At launch, I saw an altogether new person who was learning about the machine and its process. After sometime, I asked her "could you now demonstrate to me what all you have learnt from our field engineer. She instantly started the machine and at that moment I could see her head was high with pride and dignity without her ghunghat on her face. 

Villagers also appreciated her and congratulated her for getting the opportunity to showcase her talent. 

One of the government senior school teachers said to me that “you have chosen a deserving person as she has faced financial uncertainties in her life, the livelihood will help her to manage her kids and socio-economic condition shall improve. Pooja already has experience with Machines and she understands things quickly so operating the machine won’t be an issue. Sarvajal will indeed play an uplifting role in her life ”

People's belief on her made me feel nostalgic and I felt that every woman should get such opportunities and leadership to take in her community thereby challenging the stereotypes. 

On being asked about her experience after a few days of launch, she spoke to me confidently and said "Vaishali hum abhi kaafi logo se baat chit kar rahe hai.. log ek doosre ko dekhkar prerit ho rahe hai aur paani ka card humse banwa rahe hai”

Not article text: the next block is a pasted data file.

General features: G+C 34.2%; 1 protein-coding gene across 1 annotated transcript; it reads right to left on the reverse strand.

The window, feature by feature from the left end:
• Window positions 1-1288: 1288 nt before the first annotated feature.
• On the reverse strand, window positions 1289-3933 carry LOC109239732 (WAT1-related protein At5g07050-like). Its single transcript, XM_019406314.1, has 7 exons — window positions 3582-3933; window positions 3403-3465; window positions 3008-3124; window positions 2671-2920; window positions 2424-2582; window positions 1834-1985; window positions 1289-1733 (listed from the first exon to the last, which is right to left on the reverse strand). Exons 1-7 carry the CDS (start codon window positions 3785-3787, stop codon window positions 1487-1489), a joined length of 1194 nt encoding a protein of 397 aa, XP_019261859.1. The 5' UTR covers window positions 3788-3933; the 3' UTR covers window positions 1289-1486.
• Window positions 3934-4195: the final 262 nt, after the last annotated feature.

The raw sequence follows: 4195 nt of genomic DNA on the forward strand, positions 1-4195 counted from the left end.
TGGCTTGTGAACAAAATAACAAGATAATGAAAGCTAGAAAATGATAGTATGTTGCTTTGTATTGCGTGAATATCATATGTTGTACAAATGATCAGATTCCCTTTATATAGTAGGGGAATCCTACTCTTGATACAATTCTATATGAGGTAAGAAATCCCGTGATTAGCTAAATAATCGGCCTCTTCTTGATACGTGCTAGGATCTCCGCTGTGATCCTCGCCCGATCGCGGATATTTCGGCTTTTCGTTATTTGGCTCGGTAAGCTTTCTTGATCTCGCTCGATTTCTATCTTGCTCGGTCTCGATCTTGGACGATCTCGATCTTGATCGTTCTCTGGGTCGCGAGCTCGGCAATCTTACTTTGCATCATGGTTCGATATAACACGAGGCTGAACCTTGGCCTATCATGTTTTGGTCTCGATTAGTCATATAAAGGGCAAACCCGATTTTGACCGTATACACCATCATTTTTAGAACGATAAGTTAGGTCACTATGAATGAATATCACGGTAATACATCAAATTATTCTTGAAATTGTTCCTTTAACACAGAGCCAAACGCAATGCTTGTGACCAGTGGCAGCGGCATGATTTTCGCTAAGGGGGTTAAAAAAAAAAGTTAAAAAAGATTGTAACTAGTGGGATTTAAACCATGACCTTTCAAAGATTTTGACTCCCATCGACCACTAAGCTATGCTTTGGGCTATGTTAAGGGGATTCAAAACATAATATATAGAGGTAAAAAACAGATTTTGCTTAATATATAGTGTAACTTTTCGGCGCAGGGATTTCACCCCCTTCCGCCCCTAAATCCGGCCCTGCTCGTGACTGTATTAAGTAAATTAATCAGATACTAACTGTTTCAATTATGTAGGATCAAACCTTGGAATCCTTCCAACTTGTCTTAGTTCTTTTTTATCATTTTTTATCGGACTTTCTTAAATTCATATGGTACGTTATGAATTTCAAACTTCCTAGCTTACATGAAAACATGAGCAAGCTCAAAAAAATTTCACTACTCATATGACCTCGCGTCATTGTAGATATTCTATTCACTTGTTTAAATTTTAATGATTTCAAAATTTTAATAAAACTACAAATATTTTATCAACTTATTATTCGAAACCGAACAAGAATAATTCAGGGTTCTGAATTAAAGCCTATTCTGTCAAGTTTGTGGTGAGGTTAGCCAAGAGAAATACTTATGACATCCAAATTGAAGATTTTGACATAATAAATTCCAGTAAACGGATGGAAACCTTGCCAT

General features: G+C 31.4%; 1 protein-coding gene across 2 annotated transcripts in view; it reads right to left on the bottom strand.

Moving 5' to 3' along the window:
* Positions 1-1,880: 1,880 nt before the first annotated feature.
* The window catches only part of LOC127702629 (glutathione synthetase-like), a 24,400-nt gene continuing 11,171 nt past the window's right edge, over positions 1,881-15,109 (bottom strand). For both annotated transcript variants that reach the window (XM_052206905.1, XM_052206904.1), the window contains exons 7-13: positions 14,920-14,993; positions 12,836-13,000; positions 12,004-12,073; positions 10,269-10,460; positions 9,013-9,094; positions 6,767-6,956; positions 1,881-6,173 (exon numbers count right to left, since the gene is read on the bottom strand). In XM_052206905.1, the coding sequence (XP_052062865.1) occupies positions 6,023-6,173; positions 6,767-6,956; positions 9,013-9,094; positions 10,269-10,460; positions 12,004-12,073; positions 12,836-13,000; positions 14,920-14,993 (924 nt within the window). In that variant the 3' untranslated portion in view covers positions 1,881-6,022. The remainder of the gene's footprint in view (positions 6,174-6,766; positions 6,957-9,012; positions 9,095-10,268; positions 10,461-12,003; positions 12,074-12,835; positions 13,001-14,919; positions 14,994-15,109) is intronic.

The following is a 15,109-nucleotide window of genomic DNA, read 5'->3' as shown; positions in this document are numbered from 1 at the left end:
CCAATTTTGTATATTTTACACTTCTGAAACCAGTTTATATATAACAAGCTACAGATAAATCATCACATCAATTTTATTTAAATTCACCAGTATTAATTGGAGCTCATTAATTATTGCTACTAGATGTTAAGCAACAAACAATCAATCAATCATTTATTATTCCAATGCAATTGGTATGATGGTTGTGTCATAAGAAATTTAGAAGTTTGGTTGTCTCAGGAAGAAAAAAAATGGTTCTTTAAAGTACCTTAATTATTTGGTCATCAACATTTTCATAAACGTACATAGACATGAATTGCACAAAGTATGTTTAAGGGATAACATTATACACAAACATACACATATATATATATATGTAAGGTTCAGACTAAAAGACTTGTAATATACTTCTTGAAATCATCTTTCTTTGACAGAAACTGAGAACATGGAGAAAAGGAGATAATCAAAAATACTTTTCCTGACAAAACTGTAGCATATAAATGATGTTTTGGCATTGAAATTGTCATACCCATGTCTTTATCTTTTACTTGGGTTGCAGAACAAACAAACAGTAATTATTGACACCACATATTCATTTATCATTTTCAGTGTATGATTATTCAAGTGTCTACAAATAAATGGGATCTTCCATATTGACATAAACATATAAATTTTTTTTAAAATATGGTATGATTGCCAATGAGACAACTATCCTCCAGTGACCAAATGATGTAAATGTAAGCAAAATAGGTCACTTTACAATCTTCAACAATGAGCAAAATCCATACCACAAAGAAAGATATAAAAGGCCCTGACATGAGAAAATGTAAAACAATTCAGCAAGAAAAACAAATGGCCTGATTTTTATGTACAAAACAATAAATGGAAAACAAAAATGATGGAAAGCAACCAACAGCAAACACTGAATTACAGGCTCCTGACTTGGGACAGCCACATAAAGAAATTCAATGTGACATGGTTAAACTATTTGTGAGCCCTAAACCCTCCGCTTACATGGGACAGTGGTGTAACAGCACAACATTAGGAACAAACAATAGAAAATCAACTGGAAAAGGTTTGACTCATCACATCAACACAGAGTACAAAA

It was a moment of contentment to see that the community has accepted a female taking role of leadership and management and was empowered to live a dignified life. At the same time, I felt satisfying to witness financial upliftment in pooja Ji's life. Not only this, it was delightful as she would now constantly expand her horizon on daily basis.

Thursday, 11 February 2021

 "Productivity is never an accident. It is always the result of a commitment to excellence, intelligent planning, and focused effort". On #nationalproductivityday with this quote of Paul.J.Meyer, we would like to share with you all an inspiring story of faith and #commitment shared by our young operator Guman Singh in his own words.

Sarvajal Kendra 

"My name is Guman (24) and live in a small village called Sangel in Haryana. 2 years back I met with an accident that left me with a broken knee. To recover, i was advised bed rest due to which I lost my job. It was almost a year that I was immobile which put all the burden on my elder brother(labourer) to earn a living for our family. There were also times when we had very less food at home for all of us. Even when they could only make ends meet; they ensured I was educated and this would hit me all the time. Though the physical pain was unbearable as an iron rod was placed that made me uncomfortable all the time, the fact that I was very dependent was depressing.